Do 500 scientists refute the consensus?
What the science says...
The latest attack on global warming consensus comes from Dennis Avery and Fred Singer who claim to have found 500 peer reviewed papers refuting that the last few decades of global warming are primarily anthropogenic. Previous attempts to find peer reviewed skeptic studies tend to miscategorise as skeptic despite the intent of the author or indeed the content of the paper. Avery and Singer appear to carry on this tradition.
While their press release peddles many skeptic myths, the major recurring theme is that over 300 studies have found climate has changed in the past and/or that the sun is connected. Tamino at Open Mind does a good job explaining the 1500 year natural cycles (or Dansgaard-Oeschger events) along with some useful links to relevant peer reviewed studies. I've also touched on the notion that climate has changed naturally in the past so it must be natural now.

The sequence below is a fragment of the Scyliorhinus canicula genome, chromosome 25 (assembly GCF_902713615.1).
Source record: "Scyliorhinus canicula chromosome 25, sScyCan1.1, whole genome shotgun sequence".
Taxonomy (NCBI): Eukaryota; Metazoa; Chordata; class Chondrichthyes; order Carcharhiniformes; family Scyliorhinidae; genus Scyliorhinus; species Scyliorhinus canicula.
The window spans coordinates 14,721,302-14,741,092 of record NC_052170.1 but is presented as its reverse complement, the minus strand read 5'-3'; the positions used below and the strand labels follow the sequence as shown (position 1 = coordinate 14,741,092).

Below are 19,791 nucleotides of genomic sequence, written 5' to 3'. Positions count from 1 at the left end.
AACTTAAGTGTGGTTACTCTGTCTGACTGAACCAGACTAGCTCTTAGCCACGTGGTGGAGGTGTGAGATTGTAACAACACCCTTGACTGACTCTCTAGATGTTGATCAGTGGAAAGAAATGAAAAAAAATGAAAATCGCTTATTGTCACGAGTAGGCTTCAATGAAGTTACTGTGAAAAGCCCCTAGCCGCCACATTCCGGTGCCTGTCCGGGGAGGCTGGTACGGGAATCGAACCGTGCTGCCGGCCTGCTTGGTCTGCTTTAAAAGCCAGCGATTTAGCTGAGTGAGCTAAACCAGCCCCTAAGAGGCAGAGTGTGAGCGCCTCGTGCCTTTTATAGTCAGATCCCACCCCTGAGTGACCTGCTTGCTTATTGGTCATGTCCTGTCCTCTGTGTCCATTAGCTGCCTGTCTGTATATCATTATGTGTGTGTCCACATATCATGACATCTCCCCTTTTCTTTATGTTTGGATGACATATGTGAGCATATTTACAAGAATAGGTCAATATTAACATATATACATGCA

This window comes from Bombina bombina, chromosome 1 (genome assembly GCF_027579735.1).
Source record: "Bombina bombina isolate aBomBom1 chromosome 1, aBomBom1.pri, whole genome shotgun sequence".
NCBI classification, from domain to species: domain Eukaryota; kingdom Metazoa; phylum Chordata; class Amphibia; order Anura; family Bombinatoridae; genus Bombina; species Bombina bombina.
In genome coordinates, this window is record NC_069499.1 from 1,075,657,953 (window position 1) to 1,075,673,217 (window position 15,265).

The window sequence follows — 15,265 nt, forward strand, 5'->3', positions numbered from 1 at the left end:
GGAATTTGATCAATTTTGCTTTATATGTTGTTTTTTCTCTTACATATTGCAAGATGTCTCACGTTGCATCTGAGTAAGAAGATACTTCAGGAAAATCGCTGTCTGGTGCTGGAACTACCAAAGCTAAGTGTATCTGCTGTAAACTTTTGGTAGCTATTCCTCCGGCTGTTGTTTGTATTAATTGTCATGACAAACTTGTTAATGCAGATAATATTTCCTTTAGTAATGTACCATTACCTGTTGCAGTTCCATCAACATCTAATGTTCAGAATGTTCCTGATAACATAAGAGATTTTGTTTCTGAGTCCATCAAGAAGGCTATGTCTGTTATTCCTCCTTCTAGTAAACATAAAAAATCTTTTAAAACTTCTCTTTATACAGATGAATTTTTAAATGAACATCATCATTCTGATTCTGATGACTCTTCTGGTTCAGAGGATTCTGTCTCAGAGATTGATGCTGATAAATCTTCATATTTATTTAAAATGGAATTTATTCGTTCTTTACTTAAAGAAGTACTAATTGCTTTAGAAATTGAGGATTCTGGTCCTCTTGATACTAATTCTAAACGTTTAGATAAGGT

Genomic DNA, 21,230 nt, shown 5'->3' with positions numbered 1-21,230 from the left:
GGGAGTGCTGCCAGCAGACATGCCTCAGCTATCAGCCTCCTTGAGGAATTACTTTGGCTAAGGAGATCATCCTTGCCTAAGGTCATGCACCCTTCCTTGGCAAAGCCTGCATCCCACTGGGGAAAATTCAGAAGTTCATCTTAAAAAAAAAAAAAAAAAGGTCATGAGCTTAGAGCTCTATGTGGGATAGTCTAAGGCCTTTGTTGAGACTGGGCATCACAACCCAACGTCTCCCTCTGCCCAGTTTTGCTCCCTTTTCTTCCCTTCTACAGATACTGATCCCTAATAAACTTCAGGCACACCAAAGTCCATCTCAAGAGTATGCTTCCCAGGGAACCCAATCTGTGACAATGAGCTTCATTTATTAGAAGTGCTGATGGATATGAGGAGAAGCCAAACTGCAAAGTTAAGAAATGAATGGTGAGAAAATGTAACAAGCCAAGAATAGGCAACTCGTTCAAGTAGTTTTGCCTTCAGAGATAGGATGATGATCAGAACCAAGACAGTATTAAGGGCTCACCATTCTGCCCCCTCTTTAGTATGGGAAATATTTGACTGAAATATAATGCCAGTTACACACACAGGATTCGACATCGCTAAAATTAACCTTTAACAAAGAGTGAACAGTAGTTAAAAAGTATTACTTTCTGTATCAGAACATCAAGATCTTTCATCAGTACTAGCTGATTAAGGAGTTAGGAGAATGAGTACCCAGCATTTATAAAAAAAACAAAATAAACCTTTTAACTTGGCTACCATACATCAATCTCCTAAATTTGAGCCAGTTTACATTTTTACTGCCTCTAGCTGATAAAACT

Regarding the sun's connection to global warming (or lack thereof), there is much empirical data and many studies on the topic that have concluded the sun's contribution to global warming has been minimal. Nevertheless, blaming climate change on the sun is intuitive - to paraphrase the Great Global Warming Swindle: "human small... sun big". Hard to refute that kind of barnstorming logic. Nevertheless, I'll have another crack at breaking down the logical steps of why we know solar variations aren't causing global warming:
- The sun has closely correlated with temperature in the past and been a major driver of climate
- The correlation ended in the 70's when the modern global warming trend began
- Therefore the sun cannot be the driving force of global warming over the past few decades
Figure 1: Annual global temperature change (thin light red) with 11 year moving average of temperature (thick dark red). Temperature from NASA GISS. Annual Total Solar Irradiance (thin light blue) with 11 year moving average of TSI (thick dark blue). TSI from 1880 to 1978 from Solanki. TSI from 1979 to 2009 from PMOD.
In other words, all the studies showing past correlation between solar activity and temperature only serve to emphasise the fact that the correlation no longer exists. Rather than refute the consensus, they reinforce it.
Last updated on 9 July 2010 by John Cook.